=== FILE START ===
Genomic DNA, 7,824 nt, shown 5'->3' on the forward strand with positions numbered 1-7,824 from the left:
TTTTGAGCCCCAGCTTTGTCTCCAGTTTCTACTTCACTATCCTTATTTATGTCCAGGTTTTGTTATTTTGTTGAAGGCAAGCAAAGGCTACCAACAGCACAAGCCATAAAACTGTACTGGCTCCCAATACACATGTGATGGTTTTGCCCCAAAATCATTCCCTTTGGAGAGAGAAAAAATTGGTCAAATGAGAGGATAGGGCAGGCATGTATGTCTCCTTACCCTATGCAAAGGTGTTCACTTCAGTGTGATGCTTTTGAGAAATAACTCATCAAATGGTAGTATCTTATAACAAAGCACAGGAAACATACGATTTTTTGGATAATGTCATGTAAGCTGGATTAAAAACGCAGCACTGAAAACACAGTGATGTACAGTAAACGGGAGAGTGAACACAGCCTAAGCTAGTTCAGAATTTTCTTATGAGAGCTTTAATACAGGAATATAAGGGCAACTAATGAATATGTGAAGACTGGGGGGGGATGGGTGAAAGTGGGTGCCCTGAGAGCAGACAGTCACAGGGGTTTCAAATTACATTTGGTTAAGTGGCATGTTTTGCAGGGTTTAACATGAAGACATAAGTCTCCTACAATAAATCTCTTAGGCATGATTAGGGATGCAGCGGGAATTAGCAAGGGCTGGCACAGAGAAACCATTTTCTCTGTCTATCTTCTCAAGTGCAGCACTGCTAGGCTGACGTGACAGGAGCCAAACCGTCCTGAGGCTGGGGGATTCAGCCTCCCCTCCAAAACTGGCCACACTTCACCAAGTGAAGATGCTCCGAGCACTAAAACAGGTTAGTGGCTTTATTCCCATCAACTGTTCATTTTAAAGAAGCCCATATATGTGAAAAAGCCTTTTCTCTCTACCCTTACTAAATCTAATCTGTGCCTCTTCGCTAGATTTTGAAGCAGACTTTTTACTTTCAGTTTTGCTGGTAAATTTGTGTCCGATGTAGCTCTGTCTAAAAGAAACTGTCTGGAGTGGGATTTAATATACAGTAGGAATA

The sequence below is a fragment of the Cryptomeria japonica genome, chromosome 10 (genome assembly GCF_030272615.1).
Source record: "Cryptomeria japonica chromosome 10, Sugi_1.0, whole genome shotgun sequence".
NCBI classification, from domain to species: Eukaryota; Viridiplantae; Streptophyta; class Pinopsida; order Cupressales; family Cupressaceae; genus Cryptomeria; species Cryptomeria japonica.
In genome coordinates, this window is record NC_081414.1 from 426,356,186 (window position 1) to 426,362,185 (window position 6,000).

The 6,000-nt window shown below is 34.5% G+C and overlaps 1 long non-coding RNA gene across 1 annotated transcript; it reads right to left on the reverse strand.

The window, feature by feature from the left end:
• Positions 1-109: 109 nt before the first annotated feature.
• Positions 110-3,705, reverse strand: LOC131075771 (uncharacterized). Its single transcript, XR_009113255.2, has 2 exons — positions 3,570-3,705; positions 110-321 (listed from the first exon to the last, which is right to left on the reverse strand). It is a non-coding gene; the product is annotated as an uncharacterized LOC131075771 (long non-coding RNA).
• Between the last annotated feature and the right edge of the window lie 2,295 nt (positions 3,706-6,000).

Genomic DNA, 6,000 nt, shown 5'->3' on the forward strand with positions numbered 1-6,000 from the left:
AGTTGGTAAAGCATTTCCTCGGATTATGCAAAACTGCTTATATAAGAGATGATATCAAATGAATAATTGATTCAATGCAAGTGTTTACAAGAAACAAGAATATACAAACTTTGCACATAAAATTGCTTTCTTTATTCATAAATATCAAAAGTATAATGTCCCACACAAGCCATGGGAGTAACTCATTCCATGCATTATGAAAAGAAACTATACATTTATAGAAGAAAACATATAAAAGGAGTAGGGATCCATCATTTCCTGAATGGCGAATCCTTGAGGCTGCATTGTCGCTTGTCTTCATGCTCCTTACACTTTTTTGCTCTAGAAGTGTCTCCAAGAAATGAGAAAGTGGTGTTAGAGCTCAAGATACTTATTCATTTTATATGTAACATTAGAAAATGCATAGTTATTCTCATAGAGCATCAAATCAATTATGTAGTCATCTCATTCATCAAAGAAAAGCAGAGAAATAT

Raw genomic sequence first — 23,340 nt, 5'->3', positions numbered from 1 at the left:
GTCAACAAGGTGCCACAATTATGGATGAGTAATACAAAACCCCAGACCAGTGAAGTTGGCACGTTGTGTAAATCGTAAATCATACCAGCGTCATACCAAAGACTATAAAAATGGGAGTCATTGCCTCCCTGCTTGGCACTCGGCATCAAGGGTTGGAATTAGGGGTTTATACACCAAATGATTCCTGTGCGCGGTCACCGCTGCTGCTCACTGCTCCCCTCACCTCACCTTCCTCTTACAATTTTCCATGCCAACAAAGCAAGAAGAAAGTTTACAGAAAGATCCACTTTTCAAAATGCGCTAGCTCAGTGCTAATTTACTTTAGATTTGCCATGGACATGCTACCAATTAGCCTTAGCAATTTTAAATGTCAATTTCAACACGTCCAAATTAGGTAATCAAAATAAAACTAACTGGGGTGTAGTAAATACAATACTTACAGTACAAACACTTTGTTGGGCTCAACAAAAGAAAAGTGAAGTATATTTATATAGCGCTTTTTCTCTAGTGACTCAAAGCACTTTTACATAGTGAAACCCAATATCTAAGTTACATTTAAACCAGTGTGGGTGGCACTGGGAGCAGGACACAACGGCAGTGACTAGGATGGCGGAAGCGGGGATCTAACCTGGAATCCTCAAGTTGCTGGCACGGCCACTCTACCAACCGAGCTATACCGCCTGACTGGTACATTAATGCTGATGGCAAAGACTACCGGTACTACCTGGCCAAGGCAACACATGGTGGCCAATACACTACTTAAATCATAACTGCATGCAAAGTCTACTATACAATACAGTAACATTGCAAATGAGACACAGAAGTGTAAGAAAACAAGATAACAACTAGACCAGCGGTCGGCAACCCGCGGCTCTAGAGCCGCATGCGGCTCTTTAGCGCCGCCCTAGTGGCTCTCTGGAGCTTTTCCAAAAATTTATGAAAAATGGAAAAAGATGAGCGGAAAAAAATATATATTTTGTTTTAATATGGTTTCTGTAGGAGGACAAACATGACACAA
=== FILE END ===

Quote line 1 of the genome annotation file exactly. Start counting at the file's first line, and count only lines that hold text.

Genomic DNA, 7,824 nt, shown 5'->3' on the forward strand with positions numbered 1-7,824 from the left: